Beyond that there are references between what is surrounded and what surrounds it in which substantial properties and effects conflict with one another. The sheet copper follows the wave form. The optical dynamism contradicts the consistency of the material. Light reflexes and the schlieren-like traces left on the surface of the sheet metal by the welding process contribute to the seeming inconsistency of the material. In contrast to the copper the surrounding glass is a transparent material that was once liquid with an immaterial effect. It is even subject to a certain movement process over time. As a disk standing upright the plane shape will collapse even if only minimally in the course of decades. A slight bulge will form at the lower end, corresponding to the thinning along the upper edge.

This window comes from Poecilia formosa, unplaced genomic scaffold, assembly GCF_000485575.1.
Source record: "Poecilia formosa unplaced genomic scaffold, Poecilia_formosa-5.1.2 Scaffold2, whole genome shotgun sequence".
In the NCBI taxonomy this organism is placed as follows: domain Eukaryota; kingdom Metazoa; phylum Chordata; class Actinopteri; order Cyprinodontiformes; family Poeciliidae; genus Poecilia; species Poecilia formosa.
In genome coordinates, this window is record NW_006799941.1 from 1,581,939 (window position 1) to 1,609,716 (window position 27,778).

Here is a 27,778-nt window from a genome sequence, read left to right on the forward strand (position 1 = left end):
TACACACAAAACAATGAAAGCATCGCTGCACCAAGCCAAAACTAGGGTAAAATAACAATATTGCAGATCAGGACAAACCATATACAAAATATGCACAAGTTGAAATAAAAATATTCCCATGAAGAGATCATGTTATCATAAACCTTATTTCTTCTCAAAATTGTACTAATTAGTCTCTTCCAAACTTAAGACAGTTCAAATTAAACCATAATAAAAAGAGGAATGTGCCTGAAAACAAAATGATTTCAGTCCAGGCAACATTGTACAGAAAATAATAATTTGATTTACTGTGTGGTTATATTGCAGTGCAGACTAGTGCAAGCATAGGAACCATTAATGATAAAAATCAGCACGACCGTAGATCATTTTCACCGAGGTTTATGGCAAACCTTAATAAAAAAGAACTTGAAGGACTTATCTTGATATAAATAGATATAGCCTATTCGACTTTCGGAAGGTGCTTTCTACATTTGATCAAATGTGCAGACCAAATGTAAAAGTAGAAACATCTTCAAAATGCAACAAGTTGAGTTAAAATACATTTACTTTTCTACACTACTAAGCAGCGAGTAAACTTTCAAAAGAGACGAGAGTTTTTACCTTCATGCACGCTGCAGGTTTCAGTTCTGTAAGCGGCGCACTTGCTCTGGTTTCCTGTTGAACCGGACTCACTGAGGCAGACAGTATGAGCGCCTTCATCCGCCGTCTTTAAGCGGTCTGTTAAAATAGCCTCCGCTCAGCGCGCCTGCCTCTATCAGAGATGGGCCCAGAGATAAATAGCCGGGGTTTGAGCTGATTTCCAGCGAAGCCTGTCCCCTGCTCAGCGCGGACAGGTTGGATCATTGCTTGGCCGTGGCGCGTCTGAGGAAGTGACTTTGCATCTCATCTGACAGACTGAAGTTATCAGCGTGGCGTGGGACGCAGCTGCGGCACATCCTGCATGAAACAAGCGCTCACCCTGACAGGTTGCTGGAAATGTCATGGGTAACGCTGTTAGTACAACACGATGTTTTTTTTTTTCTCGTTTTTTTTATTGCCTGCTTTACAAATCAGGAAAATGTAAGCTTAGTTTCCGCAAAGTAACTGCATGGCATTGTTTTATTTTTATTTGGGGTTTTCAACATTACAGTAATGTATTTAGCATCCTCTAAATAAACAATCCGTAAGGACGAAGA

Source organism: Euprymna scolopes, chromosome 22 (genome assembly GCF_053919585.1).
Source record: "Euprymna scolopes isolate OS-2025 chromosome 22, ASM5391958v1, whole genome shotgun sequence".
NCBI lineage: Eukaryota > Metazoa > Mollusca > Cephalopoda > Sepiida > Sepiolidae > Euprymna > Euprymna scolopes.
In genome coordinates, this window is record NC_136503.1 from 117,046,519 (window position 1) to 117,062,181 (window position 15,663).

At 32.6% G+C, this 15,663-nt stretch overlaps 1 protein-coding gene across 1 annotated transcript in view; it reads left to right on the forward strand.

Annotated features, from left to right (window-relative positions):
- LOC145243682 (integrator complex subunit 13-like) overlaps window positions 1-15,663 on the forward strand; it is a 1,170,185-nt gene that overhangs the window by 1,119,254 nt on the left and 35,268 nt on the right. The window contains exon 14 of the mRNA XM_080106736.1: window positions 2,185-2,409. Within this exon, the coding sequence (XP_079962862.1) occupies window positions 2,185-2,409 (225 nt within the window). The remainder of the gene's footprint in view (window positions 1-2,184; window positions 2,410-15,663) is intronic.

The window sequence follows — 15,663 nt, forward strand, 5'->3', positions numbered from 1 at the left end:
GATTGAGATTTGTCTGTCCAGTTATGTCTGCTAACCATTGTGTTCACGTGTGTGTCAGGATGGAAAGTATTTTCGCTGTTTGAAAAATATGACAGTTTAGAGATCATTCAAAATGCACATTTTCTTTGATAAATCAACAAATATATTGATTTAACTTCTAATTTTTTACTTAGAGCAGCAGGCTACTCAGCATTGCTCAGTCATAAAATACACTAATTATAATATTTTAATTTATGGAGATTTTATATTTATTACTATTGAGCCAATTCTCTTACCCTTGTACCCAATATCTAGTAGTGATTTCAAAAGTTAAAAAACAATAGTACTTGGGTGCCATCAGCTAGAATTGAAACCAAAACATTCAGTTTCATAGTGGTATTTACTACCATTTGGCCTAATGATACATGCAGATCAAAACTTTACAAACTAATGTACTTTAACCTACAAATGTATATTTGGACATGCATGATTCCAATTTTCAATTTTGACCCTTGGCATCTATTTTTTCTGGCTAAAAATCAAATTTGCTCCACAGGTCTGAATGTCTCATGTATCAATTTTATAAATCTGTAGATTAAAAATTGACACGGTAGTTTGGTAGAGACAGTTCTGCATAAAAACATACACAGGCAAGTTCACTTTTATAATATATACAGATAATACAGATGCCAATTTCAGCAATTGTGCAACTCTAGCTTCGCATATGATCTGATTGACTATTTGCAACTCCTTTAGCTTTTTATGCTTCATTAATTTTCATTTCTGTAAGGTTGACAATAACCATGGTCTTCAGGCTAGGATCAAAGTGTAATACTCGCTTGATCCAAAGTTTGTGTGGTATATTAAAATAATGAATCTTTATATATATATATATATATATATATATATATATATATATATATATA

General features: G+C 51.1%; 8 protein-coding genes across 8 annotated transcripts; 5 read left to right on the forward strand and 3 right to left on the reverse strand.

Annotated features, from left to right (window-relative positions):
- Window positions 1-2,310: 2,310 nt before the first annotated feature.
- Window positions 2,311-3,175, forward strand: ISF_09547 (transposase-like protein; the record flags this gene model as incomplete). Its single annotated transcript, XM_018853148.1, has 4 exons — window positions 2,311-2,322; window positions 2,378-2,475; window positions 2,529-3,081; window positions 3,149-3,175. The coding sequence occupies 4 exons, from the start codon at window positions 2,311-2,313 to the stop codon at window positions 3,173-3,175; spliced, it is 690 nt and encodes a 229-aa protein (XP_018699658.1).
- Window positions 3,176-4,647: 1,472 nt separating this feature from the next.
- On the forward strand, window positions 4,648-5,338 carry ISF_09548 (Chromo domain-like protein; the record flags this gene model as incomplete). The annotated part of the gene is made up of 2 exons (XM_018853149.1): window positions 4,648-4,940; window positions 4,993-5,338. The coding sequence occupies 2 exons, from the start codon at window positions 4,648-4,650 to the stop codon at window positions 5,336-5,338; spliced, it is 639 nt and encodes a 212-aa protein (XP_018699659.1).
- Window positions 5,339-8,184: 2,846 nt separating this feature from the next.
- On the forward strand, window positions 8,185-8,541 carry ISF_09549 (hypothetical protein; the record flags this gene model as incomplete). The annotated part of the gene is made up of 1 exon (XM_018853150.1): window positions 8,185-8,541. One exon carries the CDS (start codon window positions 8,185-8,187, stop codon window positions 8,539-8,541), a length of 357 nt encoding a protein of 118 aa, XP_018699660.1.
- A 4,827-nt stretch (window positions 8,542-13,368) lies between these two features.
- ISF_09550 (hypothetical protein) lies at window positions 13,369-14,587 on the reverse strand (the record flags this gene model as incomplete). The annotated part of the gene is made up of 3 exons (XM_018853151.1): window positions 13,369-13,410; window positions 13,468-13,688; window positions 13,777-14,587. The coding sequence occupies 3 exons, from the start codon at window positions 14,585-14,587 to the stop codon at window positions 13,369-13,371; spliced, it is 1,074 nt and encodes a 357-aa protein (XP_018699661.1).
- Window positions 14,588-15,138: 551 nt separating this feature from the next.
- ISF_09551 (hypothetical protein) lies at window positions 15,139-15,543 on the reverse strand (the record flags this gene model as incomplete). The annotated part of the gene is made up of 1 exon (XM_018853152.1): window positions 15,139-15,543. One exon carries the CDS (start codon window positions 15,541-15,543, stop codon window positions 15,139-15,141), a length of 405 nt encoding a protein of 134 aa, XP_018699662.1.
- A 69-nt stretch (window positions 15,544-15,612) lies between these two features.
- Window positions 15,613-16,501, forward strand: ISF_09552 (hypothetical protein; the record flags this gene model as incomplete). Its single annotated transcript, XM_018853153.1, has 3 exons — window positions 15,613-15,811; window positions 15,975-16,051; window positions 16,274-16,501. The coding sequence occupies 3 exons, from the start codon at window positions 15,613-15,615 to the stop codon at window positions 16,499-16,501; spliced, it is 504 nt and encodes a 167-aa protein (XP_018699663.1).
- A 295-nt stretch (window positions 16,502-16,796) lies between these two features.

However, this is only one facet of the optical and mental relationship of tension between what is surrounded and what surrounds it. In the transparent case not only the wave seems segmented but also the immediate surroundings. We are keenly aware of the neighbourhood zones between the crest and the trough of the wave and the glass facing them. The outward bulge can much more consciously also be seen as an indentation and a particularly dynamic wave crest corresponds to a bottleneck in the case. The glass case resembles the measured air space surrounding a sculpture and represents a direct response to its sculptural shape.

A four-part wall and glass case work (Venice, 1993) attaches the copper wave to architecture. Integrated into the base zone below a row of windows the framing shape has here “gained the upper hand”. The waves are enclosed in showcases and cannot transmit their movement to their surroundings.